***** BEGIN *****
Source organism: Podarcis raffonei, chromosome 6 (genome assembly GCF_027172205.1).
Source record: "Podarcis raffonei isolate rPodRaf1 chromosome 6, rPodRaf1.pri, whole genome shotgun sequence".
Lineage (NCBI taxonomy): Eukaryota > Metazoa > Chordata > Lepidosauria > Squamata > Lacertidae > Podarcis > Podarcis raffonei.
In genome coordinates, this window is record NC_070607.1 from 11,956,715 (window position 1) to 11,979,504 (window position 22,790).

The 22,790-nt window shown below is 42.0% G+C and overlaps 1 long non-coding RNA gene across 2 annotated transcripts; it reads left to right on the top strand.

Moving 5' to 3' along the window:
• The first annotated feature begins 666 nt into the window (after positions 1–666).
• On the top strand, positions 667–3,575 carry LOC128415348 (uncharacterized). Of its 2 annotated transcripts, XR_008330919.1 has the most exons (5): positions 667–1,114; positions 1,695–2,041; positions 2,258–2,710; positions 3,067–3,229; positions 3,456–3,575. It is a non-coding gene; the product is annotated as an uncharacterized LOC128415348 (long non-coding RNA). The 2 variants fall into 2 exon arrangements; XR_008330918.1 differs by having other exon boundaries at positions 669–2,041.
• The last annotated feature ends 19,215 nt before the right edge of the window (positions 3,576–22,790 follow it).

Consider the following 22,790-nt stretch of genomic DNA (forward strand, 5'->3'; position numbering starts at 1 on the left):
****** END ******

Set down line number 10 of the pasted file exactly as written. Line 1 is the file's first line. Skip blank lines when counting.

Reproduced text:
Consider the following 22,790-nt stretch of genomic DNA (forward strand, 5'->3'; position numbering starts at 1 on the left):